Victoria's Secret store

The fate of the Victoria’s Secret Angels remains up in the air. 

Parent company L Brands’s deal to sell a 55-percent stake of the Victoria’s Secret lingerie and beauty divisions, along with the Pink business, to private equity firm Sycamore Partners was expected to close in 2020’s second quarter. But as the economy slows to a near standstill amid the coronavirus pandemic, retail and fashion brands have been some of the hardest hit sectors. 

In its annual report filed with the Securities and Exchange Commission Monday, the company offered a list of risks to its business, including that the deal might not close or that the company might not obtain the necessary regulatory approvals.

“[There are] difficulties arising from the business uncertainties and contractual restrictions while the VS transaction is pending,” the company said. 

L Brands, which also owns the Bath & Body Works brand, announced a planned sale of the majority stake of Victoria’s Secret to private equity firm Sycamore for $525 million in February.  

Annual reports nearly always include a long lost of risks facing the company, but many of them that usually seem far-fetched are hitting closer to home.

And the reasoning that the deal was based on, might not ultimately hold up to COVID-19.

L Brands warned: “Assuming the VS Transaction is completed, there can be no assurance that we will be able to realize the anticipated value and benefits therefrom, and the VS transaction may adversely affect our business. The proposed transaction will result in a smaller, less diversified and more narrowly focused business than before the VS Transaction, which makes us more vulnerable to changing market and economic conditions.”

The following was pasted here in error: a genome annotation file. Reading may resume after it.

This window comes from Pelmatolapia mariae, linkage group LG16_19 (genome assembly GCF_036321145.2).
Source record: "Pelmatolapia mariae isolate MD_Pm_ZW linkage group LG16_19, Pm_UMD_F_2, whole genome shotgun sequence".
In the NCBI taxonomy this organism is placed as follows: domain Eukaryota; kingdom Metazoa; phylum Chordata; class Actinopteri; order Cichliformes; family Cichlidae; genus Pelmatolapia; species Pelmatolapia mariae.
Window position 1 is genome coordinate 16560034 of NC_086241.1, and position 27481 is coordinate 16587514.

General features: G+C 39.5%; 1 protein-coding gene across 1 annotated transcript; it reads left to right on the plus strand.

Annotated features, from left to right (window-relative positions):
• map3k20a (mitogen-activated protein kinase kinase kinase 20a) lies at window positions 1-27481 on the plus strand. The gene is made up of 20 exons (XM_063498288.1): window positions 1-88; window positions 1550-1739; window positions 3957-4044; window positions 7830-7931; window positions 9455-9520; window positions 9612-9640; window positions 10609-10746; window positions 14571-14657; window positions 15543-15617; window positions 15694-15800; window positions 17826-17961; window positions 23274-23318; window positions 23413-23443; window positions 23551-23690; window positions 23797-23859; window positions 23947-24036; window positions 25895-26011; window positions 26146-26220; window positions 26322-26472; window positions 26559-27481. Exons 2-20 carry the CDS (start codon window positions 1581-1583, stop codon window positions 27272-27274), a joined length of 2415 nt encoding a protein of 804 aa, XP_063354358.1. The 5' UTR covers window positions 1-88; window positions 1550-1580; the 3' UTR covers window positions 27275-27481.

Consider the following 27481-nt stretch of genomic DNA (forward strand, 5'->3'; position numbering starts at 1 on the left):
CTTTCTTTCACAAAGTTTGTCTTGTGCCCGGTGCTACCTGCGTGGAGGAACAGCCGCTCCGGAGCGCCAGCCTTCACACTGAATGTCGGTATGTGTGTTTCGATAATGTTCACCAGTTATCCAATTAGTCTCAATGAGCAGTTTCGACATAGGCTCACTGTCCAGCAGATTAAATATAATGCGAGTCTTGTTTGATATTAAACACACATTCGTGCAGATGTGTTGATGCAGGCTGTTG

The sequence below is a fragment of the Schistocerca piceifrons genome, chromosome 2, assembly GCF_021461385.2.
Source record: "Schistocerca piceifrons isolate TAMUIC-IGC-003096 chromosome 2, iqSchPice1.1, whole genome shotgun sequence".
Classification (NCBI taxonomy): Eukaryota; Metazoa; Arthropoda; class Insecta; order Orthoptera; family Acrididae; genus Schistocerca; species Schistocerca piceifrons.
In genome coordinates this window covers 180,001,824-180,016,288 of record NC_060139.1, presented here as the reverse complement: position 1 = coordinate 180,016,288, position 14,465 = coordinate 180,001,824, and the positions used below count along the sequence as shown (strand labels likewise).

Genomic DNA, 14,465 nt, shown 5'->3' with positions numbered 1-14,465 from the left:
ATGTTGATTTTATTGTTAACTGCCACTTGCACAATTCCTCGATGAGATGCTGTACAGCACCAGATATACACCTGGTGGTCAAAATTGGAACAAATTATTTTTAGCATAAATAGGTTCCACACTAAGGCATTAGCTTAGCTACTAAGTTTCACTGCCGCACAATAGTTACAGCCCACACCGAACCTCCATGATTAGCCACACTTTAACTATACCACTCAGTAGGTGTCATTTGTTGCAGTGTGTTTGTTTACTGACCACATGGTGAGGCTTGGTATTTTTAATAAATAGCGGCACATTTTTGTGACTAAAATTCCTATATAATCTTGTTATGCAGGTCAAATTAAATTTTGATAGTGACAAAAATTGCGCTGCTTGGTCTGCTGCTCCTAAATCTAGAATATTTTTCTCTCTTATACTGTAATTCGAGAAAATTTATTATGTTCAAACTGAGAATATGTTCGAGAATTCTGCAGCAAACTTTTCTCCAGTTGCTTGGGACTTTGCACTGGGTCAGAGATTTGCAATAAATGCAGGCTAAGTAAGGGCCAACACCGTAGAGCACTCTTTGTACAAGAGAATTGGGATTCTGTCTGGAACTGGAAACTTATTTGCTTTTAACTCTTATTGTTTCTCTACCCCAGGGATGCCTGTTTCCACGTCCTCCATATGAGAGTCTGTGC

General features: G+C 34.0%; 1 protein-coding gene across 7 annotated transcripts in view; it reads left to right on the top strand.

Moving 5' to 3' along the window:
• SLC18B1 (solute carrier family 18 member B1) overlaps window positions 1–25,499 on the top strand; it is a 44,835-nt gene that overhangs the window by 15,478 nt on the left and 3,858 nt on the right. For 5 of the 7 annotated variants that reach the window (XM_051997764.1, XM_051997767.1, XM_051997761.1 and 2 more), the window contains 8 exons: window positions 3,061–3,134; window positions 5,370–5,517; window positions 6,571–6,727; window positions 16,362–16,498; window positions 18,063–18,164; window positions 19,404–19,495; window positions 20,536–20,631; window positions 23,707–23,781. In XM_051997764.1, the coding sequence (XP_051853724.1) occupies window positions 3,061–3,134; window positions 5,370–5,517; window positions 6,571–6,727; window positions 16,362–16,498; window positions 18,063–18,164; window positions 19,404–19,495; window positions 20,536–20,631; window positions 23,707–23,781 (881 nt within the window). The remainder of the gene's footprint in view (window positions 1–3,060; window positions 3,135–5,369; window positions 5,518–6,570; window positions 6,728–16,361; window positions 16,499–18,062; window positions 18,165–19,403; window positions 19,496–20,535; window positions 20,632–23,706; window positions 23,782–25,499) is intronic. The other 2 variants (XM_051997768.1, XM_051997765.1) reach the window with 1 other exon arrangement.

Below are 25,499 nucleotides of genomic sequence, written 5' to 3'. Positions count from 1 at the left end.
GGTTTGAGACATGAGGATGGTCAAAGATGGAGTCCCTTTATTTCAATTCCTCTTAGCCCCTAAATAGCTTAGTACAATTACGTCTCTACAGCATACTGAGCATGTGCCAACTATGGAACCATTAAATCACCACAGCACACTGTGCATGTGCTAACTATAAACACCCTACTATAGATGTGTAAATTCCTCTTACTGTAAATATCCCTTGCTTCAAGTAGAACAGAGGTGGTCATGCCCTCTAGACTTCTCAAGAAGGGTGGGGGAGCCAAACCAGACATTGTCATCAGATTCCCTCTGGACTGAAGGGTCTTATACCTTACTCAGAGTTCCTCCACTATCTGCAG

The deal was meant to help unlock value of its most lucrative brand, Bath & Body Works, which would then become a stand-alone firm.

The transaction was also a way to help clean up Victoria’s Secret’s image. The intimates business has been widely criticized over the last 18 months for the brand’s failure to adapt to changing market conditions, L Brands’ founder Leslie H. Wexner’s relationship with Jeffrey Epstein and alleged sexual harassment within the company.